You can follow United Way of Greater Cincinnati on Twitter at @UnitedWayGC (I hear the person who sends out their tweets is BRILLIANT).

Five bucks and five friends.

I'm almost certain you have both - pay it forward and help someone who might not.

Monday, May 04, 2009

Other People's Lives

I've been touring homes since I was, like, four.

My memory recalls a time when my parents dragged me to a spectacular For Sale home on Lake Minnetonka near Minneapolis. An eye for real estate (my dad has said he dreamed of being a land baron), my parents have always scouted out property, making note of design trends and aesthetics.

When we moved to Cincinnati, we'd comb through new subdivisions for homes that were almost completely built but unlocked and easily accessible. If the front door was locked, my parents would check the windows and sometimes hoist my seven-year-old self through the window and ask me to go unlock the door.

There's one house in particular where I distinctly remember squatting under the deck because the plumbing wasn't working, and I really needed a potty break.

All of this vague B and E happened way before people stole copper pipe out of constructions sites.

This was when yuppies broke into homes to admire berber and built-in bookcases.

While Mom and Dad inspected wainscoting, bead board, hardwood and landscaping, I was running from room to room imagining a life that involved an in-ground pool and a bedroom with my own bathroom.

Years later, I still get worked up over a good house tour.

I try to make a point of cruising through the annual Homearama tour, if only to inspect disgusting conspicuous consumption and the latest trends in McMansionry. I imagine being the kept-woman-of-the-house and all the various scenarios where a full kitchen is a necessary feature for the master bedroom.

My favorite tours, though, involve homes with a little history.

Whether in Williamsburg or Newport (that's VA and RI, respectively, not Clermont and Campbell counties), there's something about inspecting an old house with a past and the craftsmanship that went into making the homes of yesteryear. I feel like a home tells me a story when I step on creaky staircase boards and turn polished brass or crystal doorknobs. My brain envisions Jay Gatsby hosting a party or the cast of Clue thick in the middle of a murder mystery, with a horrific crime going down right in the butler's pantry.

I can't wait to feel and hear the stories of Clifton.

The Clifton House Tour flings open its doors this Sunday, giving people a rare chance to explore nine homes from the 1800s to the 1950s.

Every third year on Mother's Day, a group of Clifton homeowners give people a chance to peek inside their homes and explore a little Cincinnati history. This year people can inspect a variety of architecture styles, including Victorian, American Four-Square, Tudor and Frank Lloyd Wright.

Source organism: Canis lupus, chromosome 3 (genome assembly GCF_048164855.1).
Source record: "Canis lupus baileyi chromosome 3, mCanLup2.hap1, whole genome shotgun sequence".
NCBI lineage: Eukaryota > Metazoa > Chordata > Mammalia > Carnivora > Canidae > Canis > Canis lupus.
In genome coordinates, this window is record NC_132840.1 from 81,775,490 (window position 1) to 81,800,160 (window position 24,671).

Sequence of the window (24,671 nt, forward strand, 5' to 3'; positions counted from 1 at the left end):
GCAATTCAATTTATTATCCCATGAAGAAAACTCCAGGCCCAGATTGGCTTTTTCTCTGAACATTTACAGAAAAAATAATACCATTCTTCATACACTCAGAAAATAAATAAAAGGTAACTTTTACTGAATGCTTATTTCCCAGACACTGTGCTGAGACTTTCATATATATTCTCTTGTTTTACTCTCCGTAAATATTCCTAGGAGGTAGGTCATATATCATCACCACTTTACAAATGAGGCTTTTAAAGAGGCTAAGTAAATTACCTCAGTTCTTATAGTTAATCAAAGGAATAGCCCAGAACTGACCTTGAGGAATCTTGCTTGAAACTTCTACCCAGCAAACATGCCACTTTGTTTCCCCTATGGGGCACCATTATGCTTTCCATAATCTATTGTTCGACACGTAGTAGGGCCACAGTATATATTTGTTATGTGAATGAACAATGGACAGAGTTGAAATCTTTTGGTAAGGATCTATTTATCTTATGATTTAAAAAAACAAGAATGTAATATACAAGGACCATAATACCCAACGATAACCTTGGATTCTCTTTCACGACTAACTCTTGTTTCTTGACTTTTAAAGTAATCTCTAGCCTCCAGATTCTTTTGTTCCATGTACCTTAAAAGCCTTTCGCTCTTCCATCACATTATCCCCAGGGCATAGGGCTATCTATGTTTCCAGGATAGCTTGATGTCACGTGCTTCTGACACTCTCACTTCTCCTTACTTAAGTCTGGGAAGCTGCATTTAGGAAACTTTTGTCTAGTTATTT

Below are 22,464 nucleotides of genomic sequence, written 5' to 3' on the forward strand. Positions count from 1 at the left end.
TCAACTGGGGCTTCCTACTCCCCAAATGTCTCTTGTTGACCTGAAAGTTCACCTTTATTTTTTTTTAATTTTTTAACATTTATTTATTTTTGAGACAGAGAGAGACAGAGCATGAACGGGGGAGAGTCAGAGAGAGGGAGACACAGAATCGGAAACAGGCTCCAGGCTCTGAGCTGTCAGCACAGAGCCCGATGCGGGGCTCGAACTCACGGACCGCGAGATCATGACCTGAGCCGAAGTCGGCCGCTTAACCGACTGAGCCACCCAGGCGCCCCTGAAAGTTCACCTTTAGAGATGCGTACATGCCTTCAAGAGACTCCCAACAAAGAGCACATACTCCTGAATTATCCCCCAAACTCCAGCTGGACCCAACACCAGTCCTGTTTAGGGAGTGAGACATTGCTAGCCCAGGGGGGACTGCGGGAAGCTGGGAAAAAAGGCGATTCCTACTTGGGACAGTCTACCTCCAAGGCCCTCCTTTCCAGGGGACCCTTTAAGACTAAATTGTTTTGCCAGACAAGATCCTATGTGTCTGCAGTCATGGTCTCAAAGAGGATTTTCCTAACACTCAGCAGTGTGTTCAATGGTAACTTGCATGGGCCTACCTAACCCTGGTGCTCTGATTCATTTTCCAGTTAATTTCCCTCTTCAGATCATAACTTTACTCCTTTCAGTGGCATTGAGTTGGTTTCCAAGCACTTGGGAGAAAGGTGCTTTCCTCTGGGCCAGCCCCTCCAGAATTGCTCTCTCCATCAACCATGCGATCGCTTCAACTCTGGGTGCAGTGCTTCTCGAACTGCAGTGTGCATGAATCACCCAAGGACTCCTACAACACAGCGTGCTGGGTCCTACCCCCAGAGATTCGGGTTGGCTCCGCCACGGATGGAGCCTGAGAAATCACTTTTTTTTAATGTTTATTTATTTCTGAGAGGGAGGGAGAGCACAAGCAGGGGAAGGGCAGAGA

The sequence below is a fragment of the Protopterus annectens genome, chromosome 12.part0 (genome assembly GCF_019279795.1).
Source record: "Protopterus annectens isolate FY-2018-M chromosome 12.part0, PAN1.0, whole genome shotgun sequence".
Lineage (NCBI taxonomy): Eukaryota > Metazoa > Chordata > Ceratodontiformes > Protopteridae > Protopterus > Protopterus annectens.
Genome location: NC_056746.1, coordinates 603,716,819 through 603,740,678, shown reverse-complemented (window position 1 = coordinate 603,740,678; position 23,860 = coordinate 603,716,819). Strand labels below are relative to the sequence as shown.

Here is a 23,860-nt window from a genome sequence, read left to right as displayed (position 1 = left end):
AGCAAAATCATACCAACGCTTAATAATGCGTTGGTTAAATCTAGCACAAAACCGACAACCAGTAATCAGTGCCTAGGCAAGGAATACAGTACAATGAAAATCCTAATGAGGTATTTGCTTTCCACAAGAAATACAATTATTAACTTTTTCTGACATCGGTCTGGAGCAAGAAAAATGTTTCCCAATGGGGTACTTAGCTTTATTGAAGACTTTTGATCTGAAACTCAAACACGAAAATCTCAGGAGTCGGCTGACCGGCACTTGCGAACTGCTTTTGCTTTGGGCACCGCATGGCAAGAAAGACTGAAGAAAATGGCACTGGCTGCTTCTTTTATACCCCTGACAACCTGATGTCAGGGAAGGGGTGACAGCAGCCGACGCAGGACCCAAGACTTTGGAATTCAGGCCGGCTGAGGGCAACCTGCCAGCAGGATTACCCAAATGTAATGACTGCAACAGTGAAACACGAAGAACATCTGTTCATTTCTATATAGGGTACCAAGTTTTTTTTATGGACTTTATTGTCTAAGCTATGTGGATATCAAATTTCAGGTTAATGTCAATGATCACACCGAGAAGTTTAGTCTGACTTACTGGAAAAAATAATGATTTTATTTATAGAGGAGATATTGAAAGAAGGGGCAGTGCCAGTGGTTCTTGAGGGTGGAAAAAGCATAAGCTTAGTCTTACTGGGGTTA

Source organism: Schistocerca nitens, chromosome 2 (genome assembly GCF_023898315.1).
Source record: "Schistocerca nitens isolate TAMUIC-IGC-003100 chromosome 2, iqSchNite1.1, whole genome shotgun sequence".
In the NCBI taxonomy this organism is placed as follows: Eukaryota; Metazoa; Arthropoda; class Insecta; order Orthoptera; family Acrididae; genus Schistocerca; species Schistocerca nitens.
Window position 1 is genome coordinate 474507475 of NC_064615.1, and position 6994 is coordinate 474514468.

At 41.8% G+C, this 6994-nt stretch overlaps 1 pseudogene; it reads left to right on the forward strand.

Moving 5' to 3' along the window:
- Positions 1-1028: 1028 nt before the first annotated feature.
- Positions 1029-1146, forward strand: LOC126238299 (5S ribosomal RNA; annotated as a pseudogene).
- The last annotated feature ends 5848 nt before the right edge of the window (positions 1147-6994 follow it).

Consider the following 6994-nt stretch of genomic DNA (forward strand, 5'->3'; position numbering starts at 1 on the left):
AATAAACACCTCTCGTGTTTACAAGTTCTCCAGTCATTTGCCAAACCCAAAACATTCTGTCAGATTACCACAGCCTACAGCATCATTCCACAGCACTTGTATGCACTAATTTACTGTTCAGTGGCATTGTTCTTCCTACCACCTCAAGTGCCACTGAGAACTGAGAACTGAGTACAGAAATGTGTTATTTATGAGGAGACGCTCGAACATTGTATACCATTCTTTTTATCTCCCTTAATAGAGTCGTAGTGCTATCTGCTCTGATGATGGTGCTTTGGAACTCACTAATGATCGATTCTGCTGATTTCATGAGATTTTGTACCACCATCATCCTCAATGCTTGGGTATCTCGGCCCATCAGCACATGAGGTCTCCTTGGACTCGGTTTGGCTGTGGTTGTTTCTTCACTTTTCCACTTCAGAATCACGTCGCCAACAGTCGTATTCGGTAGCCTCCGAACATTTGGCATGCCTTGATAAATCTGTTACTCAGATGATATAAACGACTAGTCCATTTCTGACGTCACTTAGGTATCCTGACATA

I am DYING to see a FLR - and I imagine I'm not the only one.

By the way, I think I said this happens only every third year, didn't I?

Over the years gracious homeowners have showcased 62 Clifton properties, a true testament to the community atmosphere and the appreciation these folks have for their neighborhood.

A free shuttle is available at four area parking lots: Clifton Merchant's Lot (Howell Ave.), Fairview-Clifton German Language School and Clifton Recreation Center (both at the corner of Clifton and McAlpin Aves.) and the Annunciation Church (Resor and Clifton Aves.).

The tour runs this Sunday, May 10 from 1 p.m. to 5 p.m. Tickets are $15 in advance or $20 on the day of the tour.

You can purchase tickets in advance at any of these Ludlow Ave. merchants: Columbia Savings Bank, Esquire Theatre, Ludlow Wines, Olive’s, Skyline Chili and U.S. Bank.

You can also buy tickets at or by phone at 513-861-2000.

One lucky KRM reader will win a pair of tickets to the Clifton House Tour. If you're interested in participating, please leave a comment about your dream historic house and the name of the actor who would play you in a movie about the home's era.

Good luck!!

The Tide Is High But I'm Holding On

The Derby is over.

The Flying Pig is over.

The weekend is over.

I think I finally have found a moment to take a break and blog.

This evening, be on the lookout for a post about one of the most stunning opportunities to get an up-close-and-personal look at 19th and 20th century architecture in one of Cincinnati's most eclectic neighborhoods.

And tomorrow, I'll be featuring one of the most innovative fundraising attempts ever for Greater Cincinnati (full disclosure: this campaign benefits my employer, United Way of Greater Cincinnati). I can't wait for this effort to begin!!!

Until then, have a great day...

Your #1,